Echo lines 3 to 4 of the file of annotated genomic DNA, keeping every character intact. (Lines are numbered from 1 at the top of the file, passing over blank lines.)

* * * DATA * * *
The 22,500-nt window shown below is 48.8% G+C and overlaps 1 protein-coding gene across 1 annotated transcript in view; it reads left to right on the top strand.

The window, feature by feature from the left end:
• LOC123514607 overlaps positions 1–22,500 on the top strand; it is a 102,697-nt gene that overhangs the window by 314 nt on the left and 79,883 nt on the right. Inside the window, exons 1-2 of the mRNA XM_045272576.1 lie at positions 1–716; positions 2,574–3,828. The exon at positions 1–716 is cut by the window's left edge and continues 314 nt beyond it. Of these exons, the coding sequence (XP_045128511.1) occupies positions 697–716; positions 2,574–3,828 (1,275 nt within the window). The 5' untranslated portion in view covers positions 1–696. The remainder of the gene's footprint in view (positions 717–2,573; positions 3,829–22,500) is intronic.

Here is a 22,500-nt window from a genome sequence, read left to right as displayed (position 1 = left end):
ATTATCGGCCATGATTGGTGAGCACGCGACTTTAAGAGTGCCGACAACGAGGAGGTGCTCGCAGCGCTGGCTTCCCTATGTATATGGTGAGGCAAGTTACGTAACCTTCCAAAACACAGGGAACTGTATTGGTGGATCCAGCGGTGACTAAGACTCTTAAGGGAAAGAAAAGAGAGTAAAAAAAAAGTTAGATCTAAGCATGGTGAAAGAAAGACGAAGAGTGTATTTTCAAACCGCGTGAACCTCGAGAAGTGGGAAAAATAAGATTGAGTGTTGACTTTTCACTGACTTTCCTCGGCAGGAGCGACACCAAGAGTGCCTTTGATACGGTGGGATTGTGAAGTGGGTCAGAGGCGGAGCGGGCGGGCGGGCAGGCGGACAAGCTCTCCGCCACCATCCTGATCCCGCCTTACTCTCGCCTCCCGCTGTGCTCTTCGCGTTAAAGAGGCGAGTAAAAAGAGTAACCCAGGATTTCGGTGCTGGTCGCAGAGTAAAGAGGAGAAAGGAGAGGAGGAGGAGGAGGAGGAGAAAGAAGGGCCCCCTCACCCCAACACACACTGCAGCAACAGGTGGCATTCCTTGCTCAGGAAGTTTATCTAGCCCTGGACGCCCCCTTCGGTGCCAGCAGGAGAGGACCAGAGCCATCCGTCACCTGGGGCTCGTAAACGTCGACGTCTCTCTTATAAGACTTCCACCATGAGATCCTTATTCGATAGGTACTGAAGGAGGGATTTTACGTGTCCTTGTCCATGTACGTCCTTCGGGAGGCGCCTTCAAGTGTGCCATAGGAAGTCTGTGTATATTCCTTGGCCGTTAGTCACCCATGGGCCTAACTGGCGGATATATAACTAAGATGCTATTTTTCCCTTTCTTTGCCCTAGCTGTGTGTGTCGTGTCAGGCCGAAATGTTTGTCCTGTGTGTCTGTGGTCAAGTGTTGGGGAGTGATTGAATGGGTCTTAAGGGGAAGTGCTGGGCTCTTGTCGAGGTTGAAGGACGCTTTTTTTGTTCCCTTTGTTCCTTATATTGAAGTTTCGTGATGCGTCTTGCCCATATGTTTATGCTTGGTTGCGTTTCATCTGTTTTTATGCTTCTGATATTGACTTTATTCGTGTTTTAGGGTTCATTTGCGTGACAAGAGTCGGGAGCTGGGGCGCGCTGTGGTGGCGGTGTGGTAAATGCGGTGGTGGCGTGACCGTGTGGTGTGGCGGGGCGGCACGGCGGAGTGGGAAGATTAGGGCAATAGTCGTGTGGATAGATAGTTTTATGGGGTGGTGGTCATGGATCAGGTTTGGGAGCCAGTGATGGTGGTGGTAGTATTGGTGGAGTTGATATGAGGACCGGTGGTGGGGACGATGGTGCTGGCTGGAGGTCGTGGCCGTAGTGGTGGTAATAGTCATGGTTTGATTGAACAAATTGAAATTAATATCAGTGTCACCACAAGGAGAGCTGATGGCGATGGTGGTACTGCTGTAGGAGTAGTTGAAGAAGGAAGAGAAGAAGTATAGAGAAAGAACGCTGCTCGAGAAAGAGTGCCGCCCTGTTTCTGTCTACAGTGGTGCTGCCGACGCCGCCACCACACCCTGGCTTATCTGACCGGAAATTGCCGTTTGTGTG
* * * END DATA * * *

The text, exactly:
• LOC123514607 overlaps positions 1–22,500 on the top strand; it is a 102,697-nt gene that overhangs the window by 314 nt on the left and 79,883 nt on the right. Inside the window, exons 1-2 of the mRNA XM_045272576.1 lie at positions 1–716; positions 2,574–3,828. The exon at positions 1–716 is cut by the window's left edge and continues 314 nt beyond it. Of these exons, the coding sequence (XP_045128511.1) occupies positions 697–716; positions 2,574–3,828 (1,275 nt within the window). The 5' untranslated portion in view covers positions 1–696. The remainder of the gene's footprint in view (positions 717–2,573; positions 3,829–22,500) is intronic.

Here is a 22,500-nt window from a genome sequence, read left to right as displayed (position 1 = left end):